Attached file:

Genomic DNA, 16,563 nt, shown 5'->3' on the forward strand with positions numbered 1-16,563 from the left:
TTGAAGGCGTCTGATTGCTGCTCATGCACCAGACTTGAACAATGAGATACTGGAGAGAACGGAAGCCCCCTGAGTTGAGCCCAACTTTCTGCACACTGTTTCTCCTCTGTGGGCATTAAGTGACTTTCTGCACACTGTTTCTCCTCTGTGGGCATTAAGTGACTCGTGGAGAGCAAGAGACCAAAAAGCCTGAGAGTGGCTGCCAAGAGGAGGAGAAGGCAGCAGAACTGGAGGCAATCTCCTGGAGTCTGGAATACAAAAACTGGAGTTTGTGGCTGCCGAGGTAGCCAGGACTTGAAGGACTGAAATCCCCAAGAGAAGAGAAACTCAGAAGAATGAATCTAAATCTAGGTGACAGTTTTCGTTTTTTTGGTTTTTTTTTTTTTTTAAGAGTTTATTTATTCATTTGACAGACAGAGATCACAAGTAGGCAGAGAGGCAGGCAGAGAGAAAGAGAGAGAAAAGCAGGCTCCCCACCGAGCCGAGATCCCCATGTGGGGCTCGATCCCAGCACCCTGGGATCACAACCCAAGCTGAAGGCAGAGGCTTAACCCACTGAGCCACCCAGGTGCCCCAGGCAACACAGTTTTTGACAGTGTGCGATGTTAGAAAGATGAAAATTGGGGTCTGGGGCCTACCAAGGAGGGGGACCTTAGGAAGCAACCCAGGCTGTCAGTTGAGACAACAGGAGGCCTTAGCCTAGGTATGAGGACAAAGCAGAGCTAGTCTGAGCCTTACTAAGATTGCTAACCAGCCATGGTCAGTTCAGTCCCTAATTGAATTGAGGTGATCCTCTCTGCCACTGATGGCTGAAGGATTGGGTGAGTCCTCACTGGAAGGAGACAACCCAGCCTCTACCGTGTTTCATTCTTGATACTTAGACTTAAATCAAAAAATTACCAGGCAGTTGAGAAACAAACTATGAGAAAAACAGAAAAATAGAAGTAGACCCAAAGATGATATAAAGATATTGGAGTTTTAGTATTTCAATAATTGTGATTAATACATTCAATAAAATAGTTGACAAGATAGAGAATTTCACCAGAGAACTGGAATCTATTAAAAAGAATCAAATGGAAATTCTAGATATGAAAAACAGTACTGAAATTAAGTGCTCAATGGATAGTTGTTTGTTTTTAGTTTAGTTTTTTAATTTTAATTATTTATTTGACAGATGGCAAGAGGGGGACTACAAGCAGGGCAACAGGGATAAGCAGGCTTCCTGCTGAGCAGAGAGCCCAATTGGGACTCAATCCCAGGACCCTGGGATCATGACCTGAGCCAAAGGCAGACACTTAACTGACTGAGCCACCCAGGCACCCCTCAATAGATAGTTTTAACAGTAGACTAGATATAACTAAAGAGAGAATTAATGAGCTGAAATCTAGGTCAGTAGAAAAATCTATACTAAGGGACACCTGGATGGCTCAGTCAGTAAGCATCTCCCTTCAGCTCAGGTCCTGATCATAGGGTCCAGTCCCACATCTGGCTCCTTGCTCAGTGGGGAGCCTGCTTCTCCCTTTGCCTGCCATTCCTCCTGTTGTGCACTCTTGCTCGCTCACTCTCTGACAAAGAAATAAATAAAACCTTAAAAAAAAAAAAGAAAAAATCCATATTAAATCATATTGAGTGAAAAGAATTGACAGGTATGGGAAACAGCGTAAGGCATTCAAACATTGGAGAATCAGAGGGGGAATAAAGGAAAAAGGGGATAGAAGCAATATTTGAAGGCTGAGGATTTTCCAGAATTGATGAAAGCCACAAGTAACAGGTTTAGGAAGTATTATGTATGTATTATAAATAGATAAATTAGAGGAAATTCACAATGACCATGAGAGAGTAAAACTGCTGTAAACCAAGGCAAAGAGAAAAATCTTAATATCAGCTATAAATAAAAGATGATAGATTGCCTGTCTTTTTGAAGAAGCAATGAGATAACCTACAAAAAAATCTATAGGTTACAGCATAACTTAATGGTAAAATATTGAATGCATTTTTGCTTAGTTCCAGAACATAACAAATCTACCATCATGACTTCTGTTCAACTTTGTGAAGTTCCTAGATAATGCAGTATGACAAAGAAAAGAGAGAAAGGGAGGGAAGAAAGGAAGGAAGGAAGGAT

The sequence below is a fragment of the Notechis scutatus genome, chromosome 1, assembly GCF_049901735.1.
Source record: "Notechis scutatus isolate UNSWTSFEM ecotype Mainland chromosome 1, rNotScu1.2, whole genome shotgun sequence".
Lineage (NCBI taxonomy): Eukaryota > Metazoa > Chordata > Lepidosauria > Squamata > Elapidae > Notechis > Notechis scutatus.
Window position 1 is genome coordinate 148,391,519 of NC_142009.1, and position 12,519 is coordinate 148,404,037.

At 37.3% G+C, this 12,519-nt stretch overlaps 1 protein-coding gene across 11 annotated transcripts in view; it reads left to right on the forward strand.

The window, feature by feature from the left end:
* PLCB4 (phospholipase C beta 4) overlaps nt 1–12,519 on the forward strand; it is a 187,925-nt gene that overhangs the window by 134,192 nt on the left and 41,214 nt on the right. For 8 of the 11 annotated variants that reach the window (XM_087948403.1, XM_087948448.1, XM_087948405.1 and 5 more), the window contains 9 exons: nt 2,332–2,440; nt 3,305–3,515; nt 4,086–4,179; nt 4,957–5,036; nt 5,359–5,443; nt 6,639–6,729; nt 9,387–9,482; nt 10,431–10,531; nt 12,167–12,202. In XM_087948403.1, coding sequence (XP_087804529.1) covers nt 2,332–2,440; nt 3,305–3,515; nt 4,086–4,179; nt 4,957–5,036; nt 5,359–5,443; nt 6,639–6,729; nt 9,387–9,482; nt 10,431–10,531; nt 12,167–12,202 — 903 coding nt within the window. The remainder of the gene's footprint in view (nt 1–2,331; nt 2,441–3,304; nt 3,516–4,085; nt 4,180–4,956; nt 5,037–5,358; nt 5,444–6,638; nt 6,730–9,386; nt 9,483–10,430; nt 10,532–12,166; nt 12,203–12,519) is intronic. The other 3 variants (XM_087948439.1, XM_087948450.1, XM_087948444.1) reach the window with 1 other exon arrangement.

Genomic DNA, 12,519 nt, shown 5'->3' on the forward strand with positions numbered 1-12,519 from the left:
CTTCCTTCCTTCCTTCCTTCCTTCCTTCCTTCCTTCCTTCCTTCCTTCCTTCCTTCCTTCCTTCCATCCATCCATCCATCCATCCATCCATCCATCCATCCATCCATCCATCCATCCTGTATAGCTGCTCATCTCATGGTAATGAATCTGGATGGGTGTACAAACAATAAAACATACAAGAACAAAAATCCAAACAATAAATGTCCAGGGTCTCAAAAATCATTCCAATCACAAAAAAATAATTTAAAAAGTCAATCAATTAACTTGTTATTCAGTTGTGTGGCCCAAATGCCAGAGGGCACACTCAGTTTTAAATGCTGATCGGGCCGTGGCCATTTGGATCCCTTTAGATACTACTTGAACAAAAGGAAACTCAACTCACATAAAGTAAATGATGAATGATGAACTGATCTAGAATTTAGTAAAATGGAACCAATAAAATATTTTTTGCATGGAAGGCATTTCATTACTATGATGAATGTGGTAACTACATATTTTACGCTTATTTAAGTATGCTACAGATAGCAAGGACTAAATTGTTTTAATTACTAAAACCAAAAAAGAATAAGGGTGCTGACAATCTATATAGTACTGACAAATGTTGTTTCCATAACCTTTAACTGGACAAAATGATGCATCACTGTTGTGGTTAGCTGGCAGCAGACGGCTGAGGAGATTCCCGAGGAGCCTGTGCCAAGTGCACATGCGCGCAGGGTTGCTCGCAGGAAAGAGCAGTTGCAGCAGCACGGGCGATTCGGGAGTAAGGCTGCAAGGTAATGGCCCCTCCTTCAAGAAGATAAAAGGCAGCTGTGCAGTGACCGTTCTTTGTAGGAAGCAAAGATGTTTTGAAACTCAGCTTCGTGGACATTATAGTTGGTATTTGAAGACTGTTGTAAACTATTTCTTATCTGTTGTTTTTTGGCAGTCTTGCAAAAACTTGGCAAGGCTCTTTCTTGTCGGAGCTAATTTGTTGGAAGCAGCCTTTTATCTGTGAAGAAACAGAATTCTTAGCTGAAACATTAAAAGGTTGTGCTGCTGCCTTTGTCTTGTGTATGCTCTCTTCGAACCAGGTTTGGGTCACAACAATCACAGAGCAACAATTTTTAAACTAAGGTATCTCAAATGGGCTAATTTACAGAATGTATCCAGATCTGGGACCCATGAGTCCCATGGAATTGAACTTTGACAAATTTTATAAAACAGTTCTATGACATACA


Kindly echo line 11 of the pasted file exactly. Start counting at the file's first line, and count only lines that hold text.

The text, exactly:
CTTCCTTCCTTCCTTCCTTCCTTCCTTCCTTCCTTCCTTCCTTCCTTCCTTCCTTCCTTCCTTCCATCCATCCATCCATCCATCCATCCATCCATCCATCCATCCATCCATCCATCCTGTATAGCTGCTCATCTCATGGTAATGAATCTGGATGGGTGTACAAACAATAAAACATACAAGAACAAAAATCCAAACAATAAATGTCCAGGGTCTCAAAAATCATTCCAATCACAAAAAAATAATTTAAAAAGTCAATCAATTAACTTGTTATTCAGTTGTGTGGCCCAAATGCCAGAGGGCACACTCAGTTTTAAATGCTGATCGGGCCGTGGCCATTTGGATCCCTTTAGATACTACTTGAACAAAAGGAAACTCAACTCACATAAAGTAAATGATGAATGATGAACTGATCTAGAATTTAGTAAAATGGAACCAATAAAATATTTTTTGCATGGAAGGCATTTCATTACTATGATGAATGTGGTAACTACATATTTTACGCTTATTTAAGTATGCTACAGATAGCAAGGACTAAATTGTTTTAATTACTAAAACCAAAAAAGAATAAGGGTGCTGACAATCTATATAGTACTGACAAATGTTGTTTCCATAACCTTTAACTGGACAAAATGATGCATCACTGTTGTGGTTAGCTGGCAGCAGACGGCTGAGGAGATTCCCGAGGAGCCTGTGCCAAGTGCACATGCGCGCAGGGTTGCTCGCAGGAAAGAGCAGTTGCAGCAGCACGGGCGATTCGGGAGTAAGGCTGCAAGGTAATGGCCCCTCCTTCAAGAAGATAAAAGGCAGCTGTGCAGTGACCGTTCTTTGTAGGAAGCAAAGATGTTTTGAAACTCAGCTTCGTGGACATTATAGTTGGTATTTGAAGACTGTTGTAAACTATTTCTTATCTGTTGTTTTTTGGCAGTCTTGCAAAAACTTGGCAAGGCTCTTTCTTGTCGGAGCTAATTTGTTGGAAGCAGCCTTTTATCTGTGAAGAAACAGAATTCTTAGCTGAAACATTAAAAGGTTGTGCTGCTGCCTTTGTCTTGTGTATGCTCTCTTCGAACCAGGTTTGGGTCACAACAATCACAGAGCAACAATTTTTAAACTAAGGTATCTCAAATGGGCTAATTTACAGAATGTATCCAGATCTGGGACCCATGAGTCCCATGGAATTGAACTTTGACAAATTTTATAAAACAGTTCTATGACATACA